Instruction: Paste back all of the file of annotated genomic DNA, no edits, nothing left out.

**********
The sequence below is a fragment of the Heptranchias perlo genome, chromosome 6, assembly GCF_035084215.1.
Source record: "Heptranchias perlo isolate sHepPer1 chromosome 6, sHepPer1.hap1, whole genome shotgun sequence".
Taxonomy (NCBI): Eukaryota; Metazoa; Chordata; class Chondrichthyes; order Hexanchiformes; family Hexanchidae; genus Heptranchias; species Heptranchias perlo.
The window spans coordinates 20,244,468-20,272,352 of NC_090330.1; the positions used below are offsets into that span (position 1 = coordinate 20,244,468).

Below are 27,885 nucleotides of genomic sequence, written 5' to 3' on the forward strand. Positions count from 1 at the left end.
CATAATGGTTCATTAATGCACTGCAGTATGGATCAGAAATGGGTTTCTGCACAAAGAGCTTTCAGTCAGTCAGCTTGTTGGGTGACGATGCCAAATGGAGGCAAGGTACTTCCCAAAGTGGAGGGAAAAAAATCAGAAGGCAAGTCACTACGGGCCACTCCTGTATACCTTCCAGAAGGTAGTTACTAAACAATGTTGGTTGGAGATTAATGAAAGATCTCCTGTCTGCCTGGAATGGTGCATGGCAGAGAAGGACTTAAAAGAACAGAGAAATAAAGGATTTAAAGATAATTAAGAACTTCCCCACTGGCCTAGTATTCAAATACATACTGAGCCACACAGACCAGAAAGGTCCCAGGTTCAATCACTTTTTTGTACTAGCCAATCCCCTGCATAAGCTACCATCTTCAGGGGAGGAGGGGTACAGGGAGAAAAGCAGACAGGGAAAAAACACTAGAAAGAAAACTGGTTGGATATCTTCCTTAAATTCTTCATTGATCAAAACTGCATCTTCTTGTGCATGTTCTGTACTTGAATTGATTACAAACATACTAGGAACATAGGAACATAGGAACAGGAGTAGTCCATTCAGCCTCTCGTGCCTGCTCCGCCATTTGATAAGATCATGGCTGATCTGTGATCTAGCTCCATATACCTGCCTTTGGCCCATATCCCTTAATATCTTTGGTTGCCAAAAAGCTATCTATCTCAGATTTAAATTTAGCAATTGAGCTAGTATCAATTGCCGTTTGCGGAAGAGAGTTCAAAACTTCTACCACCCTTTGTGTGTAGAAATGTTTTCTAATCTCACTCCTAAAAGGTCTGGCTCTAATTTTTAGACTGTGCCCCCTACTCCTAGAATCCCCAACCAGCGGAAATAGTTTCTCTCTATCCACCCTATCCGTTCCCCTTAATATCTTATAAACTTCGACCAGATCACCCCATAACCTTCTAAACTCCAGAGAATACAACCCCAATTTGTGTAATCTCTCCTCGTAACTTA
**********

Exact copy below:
The sequence below is a fragment of the Heptranchias perlo genome, chromosome 6, assembly GCF_035084215.1.
Source record: "Heptranchias perlo isolate sHepPer1 chromosome 6, sHepPer1.hap1, whole genome shotgun sequence".
Taxonomy (NCBI): Eukaryota; Metazoa; Chordata; class Chondrichthyes; order Hexanchiformes; family Hexanchidae; genus Heptranchias; species Heptranchias perlo.
The window spans coordinates 20,244,468-20,272,352 of NC_090330.1; the positions used below are offsets into that span (position 1 = coordinate 20,244,468).

Below are 27,885 nucleotides of genomic sequence, written 5' to 3' on the forward strand. Positions count from 1 at the left end.
CATAATGGTTCATTAATGCACTGCAGTATGGATCAGAAATGGGTTTCTGCACAAAGAGCTTTCAGTCAGTCAGCTTGTTGGGTGACGATGCCAAATGGAGGCAAGGTACTTCCCAAAGTGGAGGGAAAAAAATCAGAAGGCAAGTCACTACGGGCCACTCCTGTATACCTTCCAGAAGGTAGTTACTAAACAATGTTGGTTGGAGATTAATGAAAGATCTCCTGTCTGCCTGGAATGGTGCATGGCAGAGAAGGACTTAAAAGAACAGAGAAATAAAGGATTTAAAGATAATTAAGAACTTCCCCACTGGCCTAGTATTCAAATACATACTGAGCCACACAGACCAGAAAGGTCCCAGGTTCAATCACTTTTTTGTACTAGCCAATCCCCTGCATAAGCTACCATCTTCAGGGGAGGAGGGGTACAGGGAGAAAAGCAGACAGGGAAAAAACACTAGAAAGAAAACTGGTTGGATATCTTCCTTAAATTCTTCATTGATCAAAACTGCATCTTCTTGTGCATGTTCTGTACTTGAATTGATTACAAACATACTAGGAACATAGGAACATAGGAACAGGAGTAGTCCATTCAGCCTCTCGTGCCTGCTCCGCCATTTGATAAGATCATGGCTGATCTGTGATCTAGCTCCATATACCTGCCTTTGGCCCATATCCCTTAATATCTTTGGTTGCCAAAAAGCTATCTATCTCAGATTTAAATTTAGCAATTGAGCTAGTATCAATTGCCGTTTGCGGAAGAGAGTTCAAAACTTCTACCACCCTTTGTGTGTAGAAATGTTTTCTAATCTCACTCCTAAAAGGTCTGGCTCTAATTTTTAGACTGTGCCCCCTACTCCTAGAATCCCCAACCAGCGGAAATAGTTTCTCTCTATCCACCCTATCCGTTCCCCTTAATATCTTATAAACTTCGACCAGATCACCCCATAACCTTCTAAACTCCAGAGAATACAACCCCAATTTGTGTAATCTCTCCTCGTAACTTA